"In a limited number of instances the Commissioners found that revision and consolidation was wholly impossible without
making substantive changes of moment, notably the legislation with respect to cities, and they were obliged to include in this revision the legislation compiled rather than revised and consolidated. That legislation alone takes up approximately two hundred pages of the revision. It should be revised and consolidated but we do not believe that it can be except by a Commission upon which there is legislative representation."
The chaotic condition of the legislation concerning the powers of cities, which made revision thereof by the Revision Commission impossible, must be kept in mind when seeking the intention of the legislature in the language used in Pamph. L. 1937, ch. 172, and later used when that statute was revised in R.S. 40:61-36 to 41, inclusive.
If R.S. 40:179-116 (compiled -- source Pamph. L. 1900, ch. 99, § 4, as amended by Pamph. L. 1919, ch. 252) was in effect at the time of the passage of the resolution in question, Asbury Park was authorized to pass such a resolution without prior advertising. We restrict our inquiry then to two questions. In considering these questions, certain canons of construction come into play. That the legislature has power to pass cumulative legislation, needs no citation of authority. The court's power to determine that a later act repeals, by implication, a former act, rests upon the theory of legislative intent. Southerland Statutory Construction (3 d ed.), § 2006. The rule that a later act repeals, by implication, that which is inconsistent with it in an earlier one is, however, but the expression of an intention presumed to be entertained by the legislature in making the law. As such it is, of course, negatived and rendered inoperative by the expression of a contrary intention in the later statute. Endlich on the Interpretation of Statutes, § 193. It is a cardinal principle of construction that repeals by implication are not favored. When there are two acts upon the same subject, the rule is to give effect to both, if possible. The intention of the legislature to repeal must be clear and manifest. It is not sufficient to establish that subsequent laws cover some or even all of the cases provided for by the prior act; for they may be merely affirmative or cumulative or auxiliary. United States v. Borden, 308 U.S. 188 (at p. 198). As the legislative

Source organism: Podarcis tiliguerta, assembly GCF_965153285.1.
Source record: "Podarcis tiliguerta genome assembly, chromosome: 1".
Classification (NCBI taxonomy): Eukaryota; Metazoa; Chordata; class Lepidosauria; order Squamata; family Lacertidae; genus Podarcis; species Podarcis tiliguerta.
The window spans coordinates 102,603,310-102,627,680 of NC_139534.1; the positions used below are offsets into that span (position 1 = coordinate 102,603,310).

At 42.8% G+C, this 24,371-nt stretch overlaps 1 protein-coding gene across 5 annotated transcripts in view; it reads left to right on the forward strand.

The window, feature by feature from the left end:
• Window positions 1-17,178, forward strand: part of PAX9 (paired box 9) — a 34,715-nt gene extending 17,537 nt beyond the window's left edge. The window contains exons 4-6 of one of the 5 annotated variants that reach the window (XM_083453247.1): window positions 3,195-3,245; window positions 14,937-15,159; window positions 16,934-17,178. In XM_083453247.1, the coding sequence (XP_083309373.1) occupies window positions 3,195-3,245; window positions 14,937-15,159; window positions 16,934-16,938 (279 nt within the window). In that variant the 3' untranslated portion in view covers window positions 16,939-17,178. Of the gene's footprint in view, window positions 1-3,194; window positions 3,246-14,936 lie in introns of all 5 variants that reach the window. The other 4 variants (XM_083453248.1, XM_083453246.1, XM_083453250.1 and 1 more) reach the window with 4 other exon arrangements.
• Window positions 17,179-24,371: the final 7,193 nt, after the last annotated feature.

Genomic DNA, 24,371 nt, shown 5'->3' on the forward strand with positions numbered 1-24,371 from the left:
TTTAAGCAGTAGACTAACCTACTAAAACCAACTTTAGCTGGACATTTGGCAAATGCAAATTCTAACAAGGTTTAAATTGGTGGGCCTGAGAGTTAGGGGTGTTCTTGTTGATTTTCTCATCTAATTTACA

intent defines the operation of the statute and divulges the purposes and limitations of the enactment, it may establish or deny a repeal by implication, and therefore in the process of construing a statute, the intent of the legislature is always of prime importance. Southerland Statutory Construction (3 d ed.), § 2012. Where the repealing effect of a statute is doubtful, the statute is to be strictly construed to effectuate its consistent operation with previous legislation. Southerland Statutory Construction (3 d ed.), § 2014.
Was this 1900 act repealed or superseded by legislation subsequent to its enactment?
Prior to the enactment of Pamph. L. 1937, ch. 172, the 1900 act was undoubtedly in effect. This very question was determined in Reade v. Asbury Park, 101 N.J.L. 319; affirmed, 102 Id. 221. The Reade case involved the leasing of boardwalk premises by the City of Asbury Park, and in that case the same objection was raised as is now raised in this case; namely, that leasing was unlawful because it was not advertised as required by law. The Reade case involved the construction of Pamph. L. 1900, ch. 99, as amended by Pamph. L. 1919, ch. 252, and the provisions of the Home Rule Act, Pamph. L. 1917, ch. 152, art. XXXVI, § 13. The 1900 act permitted the letting without a requirement of advertising, and the Home Rule Act permitted the letting but required advertising. In the Reade case the Supreme Court held that the advertising requirement included in the Home Rule Act did not supersede the provisions of the 1900 act as amended in 1919, and therefore the letting could be without advertising, since the 1900 act had no such requirement; and the Court of Errors and Appeals affirmed on the opinion below. It is to be noted that the legislature, after the ...